The clips are real. They strike a nerve and remind us of the great horror of war, the damage done to the innocents. The American Coalition has fought this war with a very high priority attached to avoiding injuries to the innocents and damage to their life support infrastructure. Nonetheless, innocents have been injured and killed. That is a saddening and tragic fact that Americans must confront and not forget.
It does not lessen our grief for Iraqi innocents harmed by our forces, but we also know that the Iraqi army and its myriad militia have inflicted enormous damage to innocents, most often deliberately, before this war, and during this war. These Baghdad residents shown below, for example, are pushing an injured family member to a hospital after an Iraqi rocket launched at American soldiers shot high and blasted into a house on April 10, 2003.
Photo credit: John Moore, AP
"Has there ever before in history been an invading force that was more careful of enemy civilians than the enemy itself? The coalition is killing large numbers of Iraqis who choose to die for Saddam, but has made it abundantly clear that we are not at war with the people of Iraq and wish to spare them as far as is humanly possible.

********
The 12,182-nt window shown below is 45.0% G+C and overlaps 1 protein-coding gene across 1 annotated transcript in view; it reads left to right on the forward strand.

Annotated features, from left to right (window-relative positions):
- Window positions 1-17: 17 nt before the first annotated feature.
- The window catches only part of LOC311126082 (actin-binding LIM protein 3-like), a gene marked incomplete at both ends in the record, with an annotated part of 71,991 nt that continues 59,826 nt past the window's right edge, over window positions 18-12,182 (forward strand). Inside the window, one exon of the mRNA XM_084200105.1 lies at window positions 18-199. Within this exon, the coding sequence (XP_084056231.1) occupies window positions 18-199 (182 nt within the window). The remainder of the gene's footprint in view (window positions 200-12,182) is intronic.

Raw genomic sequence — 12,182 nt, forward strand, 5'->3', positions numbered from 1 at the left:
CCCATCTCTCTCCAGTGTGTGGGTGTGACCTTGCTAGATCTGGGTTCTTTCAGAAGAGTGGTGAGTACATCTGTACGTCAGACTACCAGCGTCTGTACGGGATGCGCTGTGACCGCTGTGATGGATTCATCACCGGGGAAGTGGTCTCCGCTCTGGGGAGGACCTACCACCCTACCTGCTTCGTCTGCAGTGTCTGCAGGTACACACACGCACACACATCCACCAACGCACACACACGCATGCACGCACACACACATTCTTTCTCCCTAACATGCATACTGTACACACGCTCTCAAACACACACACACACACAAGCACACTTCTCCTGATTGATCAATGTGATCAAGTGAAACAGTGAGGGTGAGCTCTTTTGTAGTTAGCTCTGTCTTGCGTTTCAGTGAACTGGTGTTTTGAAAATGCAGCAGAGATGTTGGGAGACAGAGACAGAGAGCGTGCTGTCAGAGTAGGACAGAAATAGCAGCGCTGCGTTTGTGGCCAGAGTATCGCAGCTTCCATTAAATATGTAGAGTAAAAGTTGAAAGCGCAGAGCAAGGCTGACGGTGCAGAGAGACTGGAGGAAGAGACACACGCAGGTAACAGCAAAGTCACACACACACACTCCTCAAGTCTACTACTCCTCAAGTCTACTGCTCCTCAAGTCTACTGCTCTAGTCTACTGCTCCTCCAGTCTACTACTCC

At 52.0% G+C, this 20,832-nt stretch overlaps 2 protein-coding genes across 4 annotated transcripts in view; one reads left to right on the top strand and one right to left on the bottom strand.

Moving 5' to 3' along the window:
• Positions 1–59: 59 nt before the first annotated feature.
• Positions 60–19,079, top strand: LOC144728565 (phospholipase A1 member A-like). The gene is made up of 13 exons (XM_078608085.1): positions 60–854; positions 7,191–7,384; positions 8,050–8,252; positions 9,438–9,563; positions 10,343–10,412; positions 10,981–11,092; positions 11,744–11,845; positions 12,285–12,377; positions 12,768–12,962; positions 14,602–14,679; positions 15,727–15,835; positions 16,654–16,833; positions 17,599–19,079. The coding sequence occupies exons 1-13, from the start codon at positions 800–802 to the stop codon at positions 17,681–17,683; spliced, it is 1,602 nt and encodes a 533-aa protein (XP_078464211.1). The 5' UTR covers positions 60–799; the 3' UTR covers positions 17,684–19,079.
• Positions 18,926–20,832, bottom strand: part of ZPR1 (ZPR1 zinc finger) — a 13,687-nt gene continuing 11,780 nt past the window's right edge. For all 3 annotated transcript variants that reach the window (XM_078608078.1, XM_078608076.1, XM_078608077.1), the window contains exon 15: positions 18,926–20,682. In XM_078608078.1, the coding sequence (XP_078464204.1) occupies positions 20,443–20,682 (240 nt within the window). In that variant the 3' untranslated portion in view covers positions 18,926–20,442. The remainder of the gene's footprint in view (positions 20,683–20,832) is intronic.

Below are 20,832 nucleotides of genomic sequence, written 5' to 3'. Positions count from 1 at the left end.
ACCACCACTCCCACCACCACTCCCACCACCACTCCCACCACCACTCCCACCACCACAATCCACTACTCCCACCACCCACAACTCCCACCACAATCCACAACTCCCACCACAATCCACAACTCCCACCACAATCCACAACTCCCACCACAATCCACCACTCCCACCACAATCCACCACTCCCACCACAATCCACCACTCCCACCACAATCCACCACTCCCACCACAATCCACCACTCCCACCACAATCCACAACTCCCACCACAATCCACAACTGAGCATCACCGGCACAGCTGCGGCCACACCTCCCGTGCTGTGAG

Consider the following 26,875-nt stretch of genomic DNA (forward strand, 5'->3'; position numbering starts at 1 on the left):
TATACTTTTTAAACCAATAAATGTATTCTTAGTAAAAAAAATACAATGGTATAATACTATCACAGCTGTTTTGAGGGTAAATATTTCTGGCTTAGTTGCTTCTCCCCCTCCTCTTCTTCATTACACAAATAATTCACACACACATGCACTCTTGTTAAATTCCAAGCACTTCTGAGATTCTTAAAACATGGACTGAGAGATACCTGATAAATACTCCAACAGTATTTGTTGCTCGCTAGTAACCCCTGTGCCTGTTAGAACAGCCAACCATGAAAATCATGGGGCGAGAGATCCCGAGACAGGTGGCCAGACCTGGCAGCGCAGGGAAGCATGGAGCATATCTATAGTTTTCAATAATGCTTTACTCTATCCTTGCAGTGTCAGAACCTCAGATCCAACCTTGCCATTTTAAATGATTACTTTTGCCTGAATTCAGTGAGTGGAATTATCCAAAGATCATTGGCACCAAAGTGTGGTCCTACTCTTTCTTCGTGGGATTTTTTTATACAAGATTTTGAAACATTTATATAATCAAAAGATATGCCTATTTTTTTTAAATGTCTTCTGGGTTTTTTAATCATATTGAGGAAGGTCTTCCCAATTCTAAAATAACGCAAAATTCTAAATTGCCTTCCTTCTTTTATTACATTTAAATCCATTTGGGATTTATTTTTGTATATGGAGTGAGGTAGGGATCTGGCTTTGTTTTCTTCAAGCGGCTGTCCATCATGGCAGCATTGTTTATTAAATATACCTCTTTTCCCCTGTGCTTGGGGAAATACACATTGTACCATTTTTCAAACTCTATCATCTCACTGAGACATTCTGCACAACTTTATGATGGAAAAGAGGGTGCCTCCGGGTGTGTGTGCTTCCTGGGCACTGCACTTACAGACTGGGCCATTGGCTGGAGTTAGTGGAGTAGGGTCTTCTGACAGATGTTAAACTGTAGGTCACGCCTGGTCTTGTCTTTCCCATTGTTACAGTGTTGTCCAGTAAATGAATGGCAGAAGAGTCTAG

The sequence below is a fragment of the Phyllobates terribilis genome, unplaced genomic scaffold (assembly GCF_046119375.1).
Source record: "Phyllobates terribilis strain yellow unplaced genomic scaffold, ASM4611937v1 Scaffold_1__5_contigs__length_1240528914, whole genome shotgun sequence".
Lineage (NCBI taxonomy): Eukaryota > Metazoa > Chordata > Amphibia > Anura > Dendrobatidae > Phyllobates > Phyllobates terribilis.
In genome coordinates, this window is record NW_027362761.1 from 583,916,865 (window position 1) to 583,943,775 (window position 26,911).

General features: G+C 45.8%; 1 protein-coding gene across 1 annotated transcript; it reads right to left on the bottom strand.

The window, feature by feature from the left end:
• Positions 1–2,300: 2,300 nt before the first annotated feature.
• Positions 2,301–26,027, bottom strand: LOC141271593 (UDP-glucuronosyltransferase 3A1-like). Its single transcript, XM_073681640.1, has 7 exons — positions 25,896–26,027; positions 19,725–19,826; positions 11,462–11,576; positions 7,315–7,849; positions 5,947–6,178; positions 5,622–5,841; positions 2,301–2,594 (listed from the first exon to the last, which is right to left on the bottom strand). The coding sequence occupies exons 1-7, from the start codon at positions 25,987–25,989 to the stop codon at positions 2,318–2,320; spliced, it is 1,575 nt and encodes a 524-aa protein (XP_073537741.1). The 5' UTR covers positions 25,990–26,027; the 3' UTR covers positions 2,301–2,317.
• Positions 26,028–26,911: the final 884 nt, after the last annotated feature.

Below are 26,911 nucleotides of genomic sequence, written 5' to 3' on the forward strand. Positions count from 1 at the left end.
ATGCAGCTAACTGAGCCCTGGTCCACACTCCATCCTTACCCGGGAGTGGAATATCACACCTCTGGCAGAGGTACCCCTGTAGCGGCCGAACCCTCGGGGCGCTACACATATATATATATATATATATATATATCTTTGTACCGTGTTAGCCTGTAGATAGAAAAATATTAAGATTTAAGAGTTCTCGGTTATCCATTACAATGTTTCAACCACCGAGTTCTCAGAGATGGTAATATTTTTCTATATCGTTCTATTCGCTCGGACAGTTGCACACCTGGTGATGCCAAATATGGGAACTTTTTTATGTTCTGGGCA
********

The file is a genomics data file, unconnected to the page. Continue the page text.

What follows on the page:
"At its conclusion, which God willing will come soon, we will celebrate the victory of light over darkness. War is a nasty, uncivilized, brutal business. But with that caveat, it is no exaggeration to boast that U.S. and British forces are now fighting the most humanitarian war in history.”
Those lines motivated us to search out examples of American compassion on the battlefield. We had no trouble finding more examples than we could show you here, American compassion, British compassion, even examples of compassion at the risk of coalition soldiers’ lives.